Wednesday, 6 February 2013

Artists tour of shale gas in Pennsylvania

In order to draw attention to the danger of fracking, Josh Fox took the Artists Against Fracking on a tour of the Pennsylvania shale gas fields. Here's the video:


Seems innocuous enough. But this little tour has been all over the web garnering controversy, so I guess I might as well jump on the bandwagon. The tour was lead by Vera Scroggins, a local anti-gas activist. Here's what she had to say to Phelim McAleer, the director of FrackNation, when he turned up to try to interview some of the celebs:



Fairly shockingly xenophobic! Funnily enough, this doesn't make it into Josh Fox's AAF video.

Anyway, the main part of the visit was to the Mannings in Franklin Forks, which presents another interesting fracking story, fairly representative of how much things have deteriorated in these parts. I think, whether you are pro or anti, you'd have to agree that the debate surrounding it is now a big murky mess, and any semblance of trust has evaporated on both sides.

The Manning's water well began behaving strangely, with high levels of methane, and bursting from the top, as you can see in this video. Gas drilling has occurred nearby (note that the video has been posted by Ms Scroggins, her of the Irish-drunks tirade above):

Of course, WPX, the gas drilling company disputes that they are the cause of contamination. They argue that shallow natural gas accumulations are common in the area - indeed records of shallow gas seeps are found as far back as 1921, and water quality in the area is reportedly poor anyway.

WPX also claim that the strange bursting behaviour of the well is not due to the gas but due to a mechanical fault in a pump. There's video been posted video of WPX employees demonstrating the problem and attempting to fix it:

What's interesting is that there was more than one video camera at this little shindig. Vera Scroggins was there to stir the pot a bit:

The upshot now is that the lawyers are involved, and WPX employees are no longer allowed on the property.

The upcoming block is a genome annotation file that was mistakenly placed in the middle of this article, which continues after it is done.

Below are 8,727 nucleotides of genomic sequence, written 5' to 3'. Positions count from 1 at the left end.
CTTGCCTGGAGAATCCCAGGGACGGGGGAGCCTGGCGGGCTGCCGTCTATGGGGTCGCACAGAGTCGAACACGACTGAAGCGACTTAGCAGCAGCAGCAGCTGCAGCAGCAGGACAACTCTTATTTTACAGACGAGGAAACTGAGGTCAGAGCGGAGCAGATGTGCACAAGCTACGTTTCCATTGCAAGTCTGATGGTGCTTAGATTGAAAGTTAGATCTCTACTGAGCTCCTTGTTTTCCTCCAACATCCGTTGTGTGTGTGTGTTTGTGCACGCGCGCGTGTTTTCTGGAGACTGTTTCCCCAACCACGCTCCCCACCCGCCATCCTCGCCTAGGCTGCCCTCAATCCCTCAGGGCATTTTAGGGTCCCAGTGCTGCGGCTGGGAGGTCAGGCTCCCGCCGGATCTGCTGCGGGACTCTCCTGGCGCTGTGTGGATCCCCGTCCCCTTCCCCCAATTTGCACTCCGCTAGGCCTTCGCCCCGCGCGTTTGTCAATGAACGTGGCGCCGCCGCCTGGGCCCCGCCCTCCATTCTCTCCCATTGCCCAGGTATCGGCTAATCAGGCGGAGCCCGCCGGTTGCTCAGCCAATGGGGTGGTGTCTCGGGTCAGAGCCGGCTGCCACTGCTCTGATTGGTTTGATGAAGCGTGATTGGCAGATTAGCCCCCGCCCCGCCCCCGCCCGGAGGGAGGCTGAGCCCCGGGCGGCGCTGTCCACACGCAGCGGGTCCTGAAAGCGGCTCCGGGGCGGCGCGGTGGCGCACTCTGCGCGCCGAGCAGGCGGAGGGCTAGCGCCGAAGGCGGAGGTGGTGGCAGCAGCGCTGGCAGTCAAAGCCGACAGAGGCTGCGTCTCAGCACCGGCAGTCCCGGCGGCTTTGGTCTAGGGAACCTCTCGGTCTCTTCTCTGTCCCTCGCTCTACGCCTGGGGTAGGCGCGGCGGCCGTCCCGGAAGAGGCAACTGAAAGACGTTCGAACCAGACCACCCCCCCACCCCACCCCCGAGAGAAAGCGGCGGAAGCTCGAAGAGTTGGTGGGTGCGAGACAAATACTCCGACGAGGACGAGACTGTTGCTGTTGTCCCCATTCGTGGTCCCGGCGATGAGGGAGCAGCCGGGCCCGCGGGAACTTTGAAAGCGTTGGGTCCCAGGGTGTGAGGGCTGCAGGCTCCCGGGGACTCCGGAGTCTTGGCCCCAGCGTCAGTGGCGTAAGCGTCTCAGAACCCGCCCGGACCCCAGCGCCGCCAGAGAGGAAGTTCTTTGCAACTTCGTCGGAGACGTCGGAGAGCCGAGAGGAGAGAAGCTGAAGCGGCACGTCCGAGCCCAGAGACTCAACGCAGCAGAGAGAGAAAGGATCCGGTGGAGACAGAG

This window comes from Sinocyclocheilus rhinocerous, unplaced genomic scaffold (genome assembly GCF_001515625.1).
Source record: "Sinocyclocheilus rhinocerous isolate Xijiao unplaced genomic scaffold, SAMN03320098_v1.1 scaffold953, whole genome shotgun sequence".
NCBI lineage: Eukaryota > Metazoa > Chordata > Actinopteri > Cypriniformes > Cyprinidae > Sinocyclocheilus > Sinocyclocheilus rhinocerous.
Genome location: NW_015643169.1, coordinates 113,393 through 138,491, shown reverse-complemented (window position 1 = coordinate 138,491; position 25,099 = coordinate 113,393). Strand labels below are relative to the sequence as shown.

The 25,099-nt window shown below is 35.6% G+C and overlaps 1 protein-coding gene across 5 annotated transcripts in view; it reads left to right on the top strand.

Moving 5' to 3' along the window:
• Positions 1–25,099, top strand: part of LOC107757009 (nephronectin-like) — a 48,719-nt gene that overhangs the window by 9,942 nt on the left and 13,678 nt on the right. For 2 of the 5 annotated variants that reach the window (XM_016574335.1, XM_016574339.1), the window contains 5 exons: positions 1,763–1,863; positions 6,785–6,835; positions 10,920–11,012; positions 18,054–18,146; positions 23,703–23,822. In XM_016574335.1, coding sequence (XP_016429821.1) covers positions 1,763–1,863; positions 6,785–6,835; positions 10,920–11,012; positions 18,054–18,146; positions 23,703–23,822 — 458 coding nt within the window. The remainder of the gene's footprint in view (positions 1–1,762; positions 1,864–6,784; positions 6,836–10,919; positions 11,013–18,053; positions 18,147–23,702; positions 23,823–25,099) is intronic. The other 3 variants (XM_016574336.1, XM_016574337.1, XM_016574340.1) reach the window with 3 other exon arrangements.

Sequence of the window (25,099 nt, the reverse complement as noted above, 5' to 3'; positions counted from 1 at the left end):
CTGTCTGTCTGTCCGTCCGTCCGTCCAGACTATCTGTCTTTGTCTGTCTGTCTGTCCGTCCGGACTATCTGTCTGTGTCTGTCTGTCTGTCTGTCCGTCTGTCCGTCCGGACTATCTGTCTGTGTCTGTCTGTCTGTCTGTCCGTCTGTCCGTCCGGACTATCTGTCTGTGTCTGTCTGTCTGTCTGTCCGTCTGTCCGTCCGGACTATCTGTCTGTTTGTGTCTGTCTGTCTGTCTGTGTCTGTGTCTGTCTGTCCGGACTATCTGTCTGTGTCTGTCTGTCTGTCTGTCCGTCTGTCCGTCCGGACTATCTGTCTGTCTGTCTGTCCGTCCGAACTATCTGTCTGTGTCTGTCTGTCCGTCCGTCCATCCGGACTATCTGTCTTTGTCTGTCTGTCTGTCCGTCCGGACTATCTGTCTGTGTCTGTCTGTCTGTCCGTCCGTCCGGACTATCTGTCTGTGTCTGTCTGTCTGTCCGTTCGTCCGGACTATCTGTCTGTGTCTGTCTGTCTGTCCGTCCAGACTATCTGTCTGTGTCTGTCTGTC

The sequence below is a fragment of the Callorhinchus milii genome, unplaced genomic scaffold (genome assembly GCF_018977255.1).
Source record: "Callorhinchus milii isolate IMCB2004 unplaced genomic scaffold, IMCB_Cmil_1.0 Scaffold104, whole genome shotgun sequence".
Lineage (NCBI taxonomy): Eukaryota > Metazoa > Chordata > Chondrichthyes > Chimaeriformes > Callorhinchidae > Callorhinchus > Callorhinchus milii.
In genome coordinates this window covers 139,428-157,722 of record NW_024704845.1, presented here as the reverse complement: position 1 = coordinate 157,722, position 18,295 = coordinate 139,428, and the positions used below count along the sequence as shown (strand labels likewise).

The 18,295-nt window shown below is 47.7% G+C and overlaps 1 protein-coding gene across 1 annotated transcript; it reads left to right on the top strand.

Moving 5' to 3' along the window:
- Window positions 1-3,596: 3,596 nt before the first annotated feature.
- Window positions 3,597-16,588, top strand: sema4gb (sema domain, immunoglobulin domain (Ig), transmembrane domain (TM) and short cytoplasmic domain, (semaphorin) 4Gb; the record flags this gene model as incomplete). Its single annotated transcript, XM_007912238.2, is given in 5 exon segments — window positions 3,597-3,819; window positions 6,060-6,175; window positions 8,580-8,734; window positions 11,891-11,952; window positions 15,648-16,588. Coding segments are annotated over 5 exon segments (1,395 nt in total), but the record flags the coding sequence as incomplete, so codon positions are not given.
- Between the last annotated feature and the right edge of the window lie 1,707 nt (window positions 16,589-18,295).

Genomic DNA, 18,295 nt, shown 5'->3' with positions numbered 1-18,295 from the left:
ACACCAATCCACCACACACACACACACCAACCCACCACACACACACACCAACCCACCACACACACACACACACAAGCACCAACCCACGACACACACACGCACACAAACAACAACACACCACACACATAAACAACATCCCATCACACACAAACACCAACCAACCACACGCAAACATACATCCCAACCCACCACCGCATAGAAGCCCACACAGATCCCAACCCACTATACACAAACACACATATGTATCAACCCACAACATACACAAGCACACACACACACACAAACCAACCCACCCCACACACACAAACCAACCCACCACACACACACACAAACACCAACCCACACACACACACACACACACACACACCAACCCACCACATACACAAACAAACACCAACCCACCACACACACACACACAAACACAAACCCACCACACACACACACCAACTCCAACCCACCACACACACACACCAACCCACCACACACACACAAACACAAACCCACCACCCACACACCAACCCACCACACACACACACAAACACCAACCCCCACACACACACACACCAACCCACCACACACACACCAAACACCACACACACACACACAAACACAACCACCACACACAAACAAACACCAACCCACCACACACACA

The first thing that strikes me about these videos is that everyone has now resorted to shoving cameras in each other's faces. Everyone filming everyone else. A complete lack of trust all round.

Isotopic testing of the gas appears to suggest that the gas has a shallow origin (i.e., is not from the shale formations). However, the only results published are from WPX testing, everyone is still waiting on DEP results.

All in all, I think this shows what a mess the situation appears to have become. Communities are tearing themselves apart over this, and that's due in equal measure to the activities of both the pro- and anti- sides.

Determining water that is often naturally bad from water contaminated by fracking (and many, if not most, oil and gas fields have naturally occurring shallow accumulations) is not an easy problem. And it's a situation that is wide-open to manipulation and distortion from both sides. Plus, America being full of lawyers, things get even more complicated, to the point where everyone now seems to be videoing everyone else.

Certainly, the classic tale of little local people defending themselves from nasty big corporations is not really applicable, despite how attractive that story may be to the big Hollywood names on a day-trip from NYC. I don't think the AAF video even touches the complexity of the situation.









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